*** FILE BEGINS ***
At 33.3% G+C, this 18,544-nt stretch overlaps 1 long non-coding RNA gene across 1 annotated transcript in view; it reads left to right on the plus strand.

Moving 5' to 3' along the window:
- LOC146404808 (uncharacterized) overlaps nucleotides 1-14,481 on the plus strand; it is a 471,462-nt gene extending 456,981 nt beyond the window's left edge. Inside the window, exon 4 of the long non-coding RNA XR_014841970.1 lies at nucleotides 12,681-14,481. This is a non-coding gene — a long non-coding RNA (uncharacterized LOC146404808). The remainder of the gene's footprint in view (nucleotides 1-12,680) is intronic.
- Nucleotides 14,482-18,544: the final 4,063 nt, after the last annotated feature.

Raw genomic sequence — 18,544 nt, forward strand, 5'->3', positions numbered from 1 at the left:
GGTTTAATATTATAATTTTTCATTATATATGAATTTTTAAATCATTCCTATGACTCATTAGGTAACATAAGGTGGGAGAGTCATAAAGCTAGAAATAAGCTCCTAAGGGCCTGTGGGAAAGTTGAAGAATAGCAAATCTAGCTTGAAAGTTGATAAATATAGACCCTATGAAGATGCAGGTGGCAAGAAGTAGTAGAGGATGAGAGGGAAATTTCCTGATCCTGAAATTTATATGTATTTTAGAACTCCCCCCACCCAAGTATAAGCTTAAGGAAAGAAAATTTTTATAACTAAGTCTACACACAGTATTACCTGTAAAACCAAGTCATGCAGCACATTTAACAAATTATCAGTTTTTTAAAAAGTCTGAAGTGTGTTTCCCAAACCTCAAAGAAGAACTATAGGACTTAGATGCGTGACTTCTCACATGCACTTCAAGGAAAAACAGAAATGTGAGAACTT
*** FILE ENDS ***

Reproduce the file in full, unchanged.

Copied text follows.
At 33.3% G+C, this 18,544-nt stretch overlaps 1 long non-coding RNA gene across 1 annotated transcript in view; it reads left to right on the plus strand.

Moving 5' to 3' along the window:
- LOC146404808 (uncharacterized) overlaps nucleotides 1-14,481 on the plus strand; it is a 471,462-nt gene extending 456,981 nt beyond the window's left edge. Inside the window, exon 4 of the long non-coding RNA XR_014841970.1 lies at nucleotides 12,681-14,481. This is a non-coding gene — a long non-coding RNA (uncharacterized LOC146404808). The remainder of the gene's footprint in view (nucleotides 1-12,680) is intronic.
- Nucleotides 14,482-18,544: the final 4,063 nt, after the last annotated feature.

Raw genomic sequence — 18,544 nt, forward strand, 5'->3', positions numbered from 1 at the left:
GGTTTAATATTATAATTTTTCATTATATATGAATTTTTAAATCATTCCTATGACTCATTAGGTAACATAAGGTGGGAGAGTCATAAAGCTAGAAATAAGCTCCTAAGGGCCTGTGGGAAAGTTGAAGAATAGCAAATCTAGCTTGAAAGTTGATAAATATAGACCCTATGAAGATGCAGGTGGCAAGAAGTAGTAGAGGATGAGAGGGAAATTTCCTGATCCTGAAATTTATATGTATTTTAGAACTCCCCCCACCCAAGTATAAGCTTAAGGAAAGAAAATTTTTATAACTAAGTCTACACACAGTATTACCTGTAAAACCAAGTCATGCAGCACATTTAACAAATTATCAGTTTTTTAAAAAGTCTGAAGTGTGTTTCCCAAACCTCAAAGAAGAACTATAGGACTTAGATGCGTGACTTCTCACATGCACTTCAAGGAAAAACAGAAATGTGAGAACTT